In the American Values Survey, 65% of voters who listed national security as their most important issue chose Republican candidates, compared to just 27% that voted for Democrats.5 Similarly, 62% of those that said immigration was their top issue voted for Republicans. The partisan gap amongst those that said the economy was the most significant issue, however, was considerably smaller, with 50% voting for Democrats and 43% voting for Republicans.6
The net effect is that the Democrats’ advantage on the economy earned them just a 2.6% vote advantage, while national security and immigration cost them nearly 5% each.
National Security is a Leading Indicator of Party Favorability
Third Way analysis of Gallup data from 2002 to 2014 found a strong correlation between the security gap and the overall favorability gap between the Democratic and Republican parties. In fact, our statistical analysis revealed that the security gap is an even stronger predictor of the favorability gap in the following year. In other words, when the security gap drops, the favorability gap typically drops by a roughly proportional amount a year later. Nate Silver’s 538 found a similar correlation between President Obama’s overall approval and his foreign policy approval.7
As these data indicate, Democrats can’t simply stay the course if they hope to regain the confidence of voters. To begin to understand what changes are needed, we conducted focus groups of college-educated swing voters in Colorado and Iowa. In the next two sections, we draw upon findings from these focus groups to explain what swing voters want when it comes to foreign policy and how the Democratic Party, as they see it, differs from this ideal.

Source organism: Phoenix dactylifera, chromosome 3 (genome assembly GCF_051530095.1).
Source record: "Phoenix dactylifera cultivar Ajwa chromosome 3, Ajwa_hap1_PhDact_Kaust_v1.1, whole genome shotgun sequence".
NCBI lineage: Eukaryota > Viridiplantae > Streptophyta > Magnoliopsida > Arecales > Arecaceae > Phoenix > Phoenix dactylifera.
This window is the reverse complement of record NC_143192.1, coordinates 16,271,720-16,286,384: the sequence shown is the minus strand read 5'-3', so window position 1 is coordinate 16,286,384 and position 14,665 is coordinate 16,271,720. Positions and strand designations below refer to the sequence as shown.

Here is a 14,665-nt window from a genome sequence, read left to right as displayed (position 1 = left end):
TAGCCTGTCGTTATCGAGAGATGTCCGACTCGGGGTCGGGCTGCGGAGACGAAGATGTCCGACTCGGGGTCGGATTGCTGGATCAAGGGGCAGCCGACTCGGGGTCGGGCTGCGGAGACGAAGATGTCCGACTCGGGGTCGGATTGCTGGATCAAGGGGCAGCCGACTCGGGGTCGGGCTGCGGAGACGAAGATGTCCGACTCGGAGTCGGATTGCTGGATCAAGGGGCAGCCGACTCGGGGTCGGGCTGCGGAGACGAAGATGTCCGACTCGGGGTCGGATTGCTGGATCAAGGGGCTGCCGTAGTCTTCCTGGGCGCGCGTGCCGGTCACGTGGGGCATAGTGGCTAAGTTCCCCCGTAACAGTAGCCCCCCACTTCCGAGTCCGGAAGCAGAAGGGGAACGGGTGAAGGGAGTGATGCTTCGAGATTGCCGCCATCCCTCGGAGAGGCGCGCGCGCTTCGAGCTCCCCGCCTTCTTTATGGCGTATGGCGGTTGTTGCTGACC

II. Swing Voters Want Clarity in National Security Policy
America’s post-Iraq war weariness is well-documented. But we risk over-interpreting those data and assuming that the American public now supports an isolationist foreign policy. Our focus group participants want a balance between a domestic focus and international involvement, and they want to know the plan.
These swing voters believe the U.S. must engage internationally, for financial, military, and humanitarian reasons. But they want to see American interests protected first. They want a strong America that leads and works through alliances—and they define leadership as convincing others to support our foreign policy goals. They are concerned that in any international crisis, “just call America” is the global response.
Focus group participants want more details about foreign endeavors. While policymakers sometimes assume that the public neither cares about nor wants to know specifics of foreign policy, these respondents say the opposite. In Iraq and Afghanistan, they feel our goals and timeline were not clear. One Colorado woman noted, “In the ‘80s it was the Soviets, and you knew who the bad guys were. But now we don't know.”
These swing voters want answers: Is it cost-effective? Would drones or Special Operations work better? Can airstrikes get the job done? They aren’t looking for more open deliberation, just a clear description of the facts and concerns.